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BLOSS C.A. Heroines of the Crusades

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BLOSS C.A.
Heroines of the Crusades
page 372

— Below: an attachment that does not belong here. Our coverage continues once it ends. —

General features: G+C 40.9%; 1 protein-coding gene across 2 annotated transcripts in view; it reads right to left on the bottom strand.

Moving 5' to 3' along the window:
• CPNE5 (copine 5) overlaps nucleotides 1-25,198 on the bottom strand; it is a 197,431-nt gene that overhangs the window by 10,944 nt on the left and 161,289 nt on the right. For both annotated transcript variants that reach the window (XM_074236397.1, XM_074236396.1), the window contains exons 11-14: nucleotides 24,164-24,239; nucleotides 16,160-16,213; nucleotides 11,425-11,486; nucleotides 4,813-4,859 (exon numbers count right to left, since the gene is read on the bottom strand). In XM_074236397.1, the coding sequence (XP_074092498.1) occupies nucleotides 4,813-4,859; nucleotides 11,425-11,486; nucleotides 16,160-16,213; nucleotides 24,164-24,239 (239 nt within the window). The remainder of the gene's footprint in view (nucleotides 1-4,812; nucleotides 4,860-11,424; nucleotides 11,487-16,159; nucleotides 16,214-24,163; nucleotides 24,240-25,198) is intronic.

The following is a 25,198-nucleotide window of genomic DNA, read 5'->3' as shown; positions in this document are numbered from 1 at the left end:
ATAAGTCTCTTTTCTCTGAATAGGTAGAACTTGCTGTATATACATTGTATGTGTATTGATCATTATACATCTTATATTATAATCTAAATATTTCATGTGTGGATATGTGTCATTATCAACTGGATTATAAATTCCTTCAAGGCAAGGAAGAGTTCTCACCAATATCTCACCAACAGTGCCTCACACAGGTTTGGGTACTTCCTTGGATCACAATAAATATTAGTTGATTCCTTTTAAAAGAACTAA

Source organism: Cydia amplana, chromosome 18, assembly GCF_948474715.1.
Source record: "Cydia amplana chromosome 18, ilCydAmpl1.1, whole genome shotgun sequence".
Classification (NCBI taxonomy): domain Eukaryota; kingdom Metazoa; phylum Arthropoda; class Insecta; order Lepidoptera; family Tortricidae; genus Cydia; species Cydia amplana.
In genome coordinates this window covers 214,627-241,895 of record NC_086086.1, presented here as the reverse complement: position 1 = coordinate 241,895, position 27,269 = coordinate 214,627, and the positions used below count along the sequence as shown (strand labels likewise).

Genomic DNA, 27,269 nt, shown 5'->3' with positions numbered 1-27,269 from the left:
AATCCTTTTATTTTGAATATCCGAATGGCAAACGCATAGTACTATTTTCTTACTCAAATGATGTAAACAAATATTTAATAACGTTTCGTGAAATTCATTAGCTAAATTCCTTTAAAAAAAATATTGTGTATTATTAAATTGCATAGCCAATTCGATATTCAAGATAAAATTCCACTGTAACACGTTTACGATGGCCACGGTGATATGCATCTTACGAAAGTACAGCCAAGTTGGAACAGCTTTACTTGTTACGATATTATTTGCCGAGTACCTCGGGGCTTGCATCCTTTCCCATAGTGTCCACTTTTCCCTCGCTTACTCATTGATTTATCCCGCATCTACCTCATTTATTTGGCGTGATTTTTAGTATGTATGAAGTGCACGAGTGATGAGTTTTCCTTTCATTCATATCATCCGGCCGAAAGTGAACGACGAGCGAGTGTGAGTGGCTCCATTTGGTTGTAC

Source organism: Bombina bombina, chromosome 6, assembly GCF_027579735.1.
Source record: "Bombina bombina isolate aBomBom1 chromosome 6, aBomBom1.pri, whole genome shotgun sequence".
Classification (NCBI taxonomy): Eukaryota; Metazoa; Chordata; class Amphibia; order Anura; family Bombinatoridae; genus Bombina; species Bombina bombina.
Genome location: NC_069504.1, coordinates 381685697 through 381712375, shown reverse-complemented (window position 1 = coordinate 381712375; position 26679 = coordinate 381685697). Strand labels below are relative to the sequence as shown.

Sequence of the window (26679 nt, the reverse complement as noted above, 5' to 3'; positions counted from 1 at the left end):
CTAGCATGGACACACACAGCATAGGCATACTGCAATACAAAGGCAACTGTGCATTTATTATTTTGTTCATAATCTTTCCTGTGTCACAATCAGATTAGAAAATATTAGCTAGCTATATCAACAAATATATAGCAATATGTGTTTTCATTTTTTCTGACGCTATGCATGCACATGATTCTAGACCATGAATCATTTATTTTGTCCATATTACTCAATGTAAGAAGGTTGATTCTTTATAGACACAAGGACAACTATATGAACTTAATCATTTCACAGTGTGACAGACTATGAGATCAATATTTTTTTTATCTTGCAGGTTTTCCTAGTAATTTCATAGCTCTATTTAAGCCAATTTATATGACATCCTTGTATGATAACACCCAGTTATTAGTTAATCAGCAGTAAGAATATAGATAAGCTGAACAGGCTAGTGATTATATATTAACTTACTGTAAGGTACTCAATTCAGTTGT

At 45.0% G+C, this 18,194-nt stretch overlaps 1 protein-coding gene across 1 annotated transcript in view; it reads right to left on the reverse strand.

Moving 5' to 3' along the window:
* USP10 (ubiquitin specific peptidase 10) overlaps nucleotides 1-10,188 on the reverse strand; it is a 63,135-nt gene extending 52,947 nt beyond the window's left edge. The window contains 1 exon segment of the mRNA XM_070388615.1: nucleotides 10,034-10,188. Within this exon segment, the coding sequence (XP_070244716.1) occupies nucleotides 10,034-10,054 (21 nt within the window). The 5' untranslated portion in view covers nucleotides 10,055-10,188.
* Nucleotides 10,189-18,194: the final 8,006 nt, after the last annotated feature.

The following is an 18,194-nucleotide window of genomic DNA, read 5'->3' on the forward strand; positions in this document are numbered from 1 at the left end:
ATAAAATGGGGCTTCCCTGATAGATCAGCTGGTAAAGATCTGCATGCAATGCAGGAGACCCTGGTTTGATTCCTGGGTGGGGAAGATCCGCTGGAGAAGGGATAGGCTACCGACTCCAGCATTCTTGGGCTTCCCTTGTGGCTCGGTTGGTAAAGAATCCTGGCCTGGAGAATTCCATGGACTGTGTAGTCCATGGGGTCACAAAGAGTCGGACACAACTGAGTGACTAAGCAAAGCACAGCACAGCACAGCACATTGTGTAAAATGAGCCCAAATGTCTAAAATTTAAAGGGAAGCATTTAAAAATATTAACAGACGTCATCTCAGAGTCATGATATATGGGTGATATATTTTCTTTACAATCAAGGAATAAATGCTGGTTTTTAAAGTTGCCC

388 HEROINES OF THE CRUSADES. CHAPTER VII. MEANTIME the palace of Acre had been witness of a fear-ful scene. Since the fall of Nazareth the Emir of Joppa had opened negotiations with Edward, professing a desire to become a christian convert. So eager was the king for this happy consummation that he cherished the deceitful hope, held out by the Infidel, and granted him every op-portunity for gaining information concerning the tenets and practices of the church. Letters and messages frequently passed between them, and so accustomed had the English guards become to the brown haick and green turban of the swarthy Mohamme-dan, who carried the despatches, that they gave him free ingress to the city and admitted him to the palace, and even ushered him into the king's ante-chamber almost without question or'suspicion. The day had been unusuallysultry, even for the Syrian climate. The heat of the atmosphere somewhat aggravated the symptoms of the disease from which Edward was slowly recovering, and Eleanora had passed many weary hours in vain endeavors to soothe his restlessness and induce re-pose. As the sun declined a cooling breeze sprang up from the sea, seeming to the patient wife to bear healing on its wings, and the invalid, stretched on his couch before the casement, began at length to yield to the soothing influence of slumber, when the chamberlain entered to say that the emissary from Joppa waited an audience. " Now have I no faith in the conversion of this Infidel," said Eleanora, with an impatience unusual to her gentle spirit, " since his messenger disturbs my lord's repose." " Verily thou lackest thine accustomed charity," replied Edward. "I had thought to hear thee declare the conver-sion of this Saracen my crowning glory in Palestine. But thou art weary, my love. Go to thy rest, thy long vigils by


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